THE BODYGUARD: Viggo Mortensen plays Italian-America club bouncer Tony Vallelonga, who takes a job driving African American concert pianist Don Shirley (Mahershala Ali) on a tour across the southern United States.

Green Book

  • Comedy-drama; Cert M, contains offensive language; 2hrs 10mins
  • Starring: Viggo Mortensen, Mahershala Ali, Linda Cardellini, Don Stark, Sebastian Maniscalco, Tom Virtue, Brian Stepanek and Joe Cortese
  • Director: Peter Farrelly

PETER Farrelly is best known for the slightly quirky, slightly offensive romantic comedies he has made, along with brother Bobby.

Green Book is a departure for the director-screenwriter. While it has plenty of humour, it is handled with much more subtlety than, say, Something About Mary.

This semi-biographical story has been co-written with Nick Vallelonga, the son of the lead character, Tony.

Viggo Mortensen has chosen to portray Tony, an Italian-American New York club bouncer who takes a job as driver-bodyguard for an African -American concert pianist as he tours the deep south during the 1960s.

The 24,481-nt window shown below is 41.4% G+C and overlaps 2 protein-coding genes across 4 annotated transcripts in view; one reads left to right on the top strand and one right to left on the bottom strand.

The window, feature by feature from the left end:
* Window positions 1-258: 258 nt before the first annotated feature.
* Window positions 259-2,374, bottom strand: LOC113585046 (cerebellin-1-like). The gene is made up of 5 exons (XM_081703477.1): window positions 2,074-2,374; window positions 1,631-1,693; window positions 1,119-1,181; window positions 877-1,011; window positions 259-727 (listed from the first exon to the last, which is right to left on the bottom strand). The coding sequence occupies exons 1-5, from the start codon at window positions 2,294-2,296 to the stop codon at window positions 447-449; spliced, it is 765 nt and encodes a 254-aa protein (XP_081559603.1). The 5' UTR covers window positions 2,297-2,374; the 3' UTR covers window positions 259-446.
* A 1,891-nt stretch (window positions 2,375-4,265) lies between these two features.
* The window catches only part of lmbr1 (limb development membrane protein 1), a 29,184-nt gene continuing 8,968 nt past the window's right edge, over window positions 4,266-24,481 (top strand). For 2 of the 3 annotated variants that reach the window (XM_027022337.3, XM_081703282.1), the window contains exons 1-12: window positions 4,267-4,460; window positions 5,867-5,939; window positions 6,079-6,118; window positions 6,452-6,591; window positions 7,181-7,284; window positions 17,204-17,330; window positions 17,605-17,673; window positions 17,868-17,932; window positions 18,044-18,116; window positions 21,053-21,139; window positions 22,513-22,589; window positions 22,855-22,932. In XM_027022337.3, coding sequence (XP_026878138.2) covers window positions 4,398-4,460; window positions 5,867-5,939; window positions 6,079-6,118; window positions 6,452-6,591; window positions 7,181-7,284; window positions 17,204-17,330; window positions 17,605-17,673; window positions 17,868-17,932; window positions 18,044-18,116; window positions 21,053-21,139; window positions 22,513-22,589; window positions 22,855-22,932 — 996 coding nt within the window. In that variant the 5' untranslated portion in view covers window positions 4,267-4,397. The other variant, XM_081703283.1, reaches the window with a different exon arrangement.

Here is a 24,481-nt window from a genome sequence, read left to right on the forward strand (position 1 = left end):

Mortensen is famously picky about the roles he plays, so when he is involved with a movie, you already know it is going to be something out of the ordinary.

Green Book won the People’s Choice award at the Toronto International Film Festival, where it premiered, and has been nominated for multiple awards.

Tony, an uneducated thug, temporarily out of work, is hired by internationally renowned classical and jazz pianist Don Shirley, played by Mahershala Ali (Moonlight) for his tour of the south.

While this story could easily have been simply a portrayal of the Jim Crow south, it takes a more personal slant on the issue of racism.

The two men both come to the relationship burdened with ingrained predudices, and during the course of their sometimes dangerous road trip, discover each other’s more noble qualities.

They not only develop a friendship but become better people for it.

9/10

diane.mccarthy@thebeacon.co.nz